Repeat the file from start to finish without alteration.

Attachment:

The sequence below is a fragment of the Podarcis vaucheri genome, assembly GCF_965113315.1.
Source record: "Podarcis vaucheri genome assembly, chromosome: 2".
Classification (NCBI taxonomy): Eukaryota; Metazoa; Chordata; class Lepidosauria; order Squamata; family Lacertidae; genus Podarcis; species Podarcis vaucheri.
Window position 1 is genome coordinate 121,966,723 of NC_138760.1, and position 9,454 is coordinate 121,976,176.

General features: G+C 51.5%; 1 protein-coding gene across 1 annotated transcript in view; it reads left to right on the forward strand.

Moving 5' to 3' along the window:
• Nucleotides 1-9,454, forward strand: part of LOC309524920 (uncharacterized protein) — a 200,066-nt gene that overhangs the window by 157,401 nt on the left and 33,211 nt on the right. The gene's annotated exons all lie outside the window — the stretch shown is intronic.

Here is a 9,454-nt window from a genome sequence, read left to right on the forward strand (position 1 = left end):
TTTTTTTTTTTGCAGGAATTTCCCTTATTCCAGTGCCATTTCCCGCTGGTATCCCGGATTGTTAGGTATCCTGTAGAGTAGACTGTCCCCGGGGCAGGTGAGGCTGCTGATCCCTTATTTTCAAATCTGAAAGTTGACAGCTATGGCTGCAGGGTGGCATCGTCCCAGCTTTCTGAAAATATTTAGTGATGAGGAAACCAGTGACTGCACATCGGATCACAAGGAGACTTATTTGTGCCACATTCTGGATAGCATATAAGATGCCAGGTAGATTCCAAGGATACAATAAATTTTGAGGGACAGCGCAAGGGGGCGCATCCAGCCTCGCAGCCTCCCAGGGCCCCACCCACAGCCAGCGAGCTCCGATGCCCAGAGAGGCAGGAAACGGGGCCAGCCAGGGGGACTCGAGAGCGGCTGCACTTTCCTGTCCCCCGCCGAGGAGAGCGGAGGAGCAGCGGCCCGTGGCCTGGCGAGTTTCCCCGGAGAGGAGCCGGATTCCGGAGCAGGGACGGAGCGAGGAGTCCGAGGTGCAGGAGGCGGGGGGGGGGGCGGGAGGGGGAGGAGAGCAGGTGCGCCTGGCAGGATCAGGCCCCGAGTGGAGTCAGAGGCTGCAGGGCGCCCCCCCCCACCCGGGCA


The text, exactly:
The sequence below is a fragment of the Podarcis vaucheri genome, assembly GCF_965113315.1.
Source record: "Podarcis vaucheri genome assembly, chromosome: 2".
Classification (NCBI taxonomy): Eukaryota; Metazoa; Chordata; class Lepidosauria; order Squamata; family Lacertidae; genus Podarcis; species Podarcis vaucheri.
Window position 1 is genome coordinate 121,966,723 of NC_138760.1, and position 9,454 is coordinate 121,976,176.

General features: G+C 51.5%; 1 protein-coding gene across 1 annotated transcript in view; it reads left to right on the forward strand.

Moving 5' to 3' along the window:
• Nucleotides 1-9,454, forward strand: part of LOC309524920 (uncharacterized protein) — a 200,066-nt gene that overhangs the window by 157,401 nt on the left and 33,211 nt on the right. The gene's annotated exons all lie outside the window — the stretch shown is intronic.

Here is a 9,454-nt window from a genome sequence, read left to right on the forward strand (position 1 = left end):
TTTTTTTTTTTGCAGGAATTTCCCTTATTCCAGTGCCATTTCCCGCTGGTATCCCGGATTGTTAGGTATCCTGTAGAGTAGACTGTCCCCGGGGCAGGTGAGGCTGCTGATCCCTTATTTTCAAATCTGAAAGTTGACAGCTATGGCTGCAGGGTGGCATCGTCCCAGCTTTCTGAAAATATTTAGTGATGAGGAAACCAGTGACTGCACATCGGATCACAAGGAGACTTATTTGTGCCACATTCTGGATAGCATATAAGATGCCAGGTAGATTCCAAGGATACAATAAATTTTGAGGGACAGCGCAAGGGGGCGCATCCAGCCTCGCAGCCTCCCAGGGCCCCACCCACAGCCAGCGAGCTCCGATGCCCAGAGAGGCAGGAAACGGGGCCAGCCAGGGGGACTCGAGAGCGGCTGCACTTTCCTGTCCCCCGCCGAGGAGAGCGGAGGAGCAGCGGCCCGTGGCCTGGCGAGTTTCCCCGGAGAGGAGCCGGATTCCGGAGCAGGGACGGAGCGAGGAGTCCGAGGTGCAGGAGGCGGGGGGGGGGGCGGGAGGGGGAGGAGAGCAGGTGCGCCTGGCAGGATCAGGCCCCGAGTGGAGTCAGAGGCTGCAGGGCGCCCCCCCCCACCCGGGCA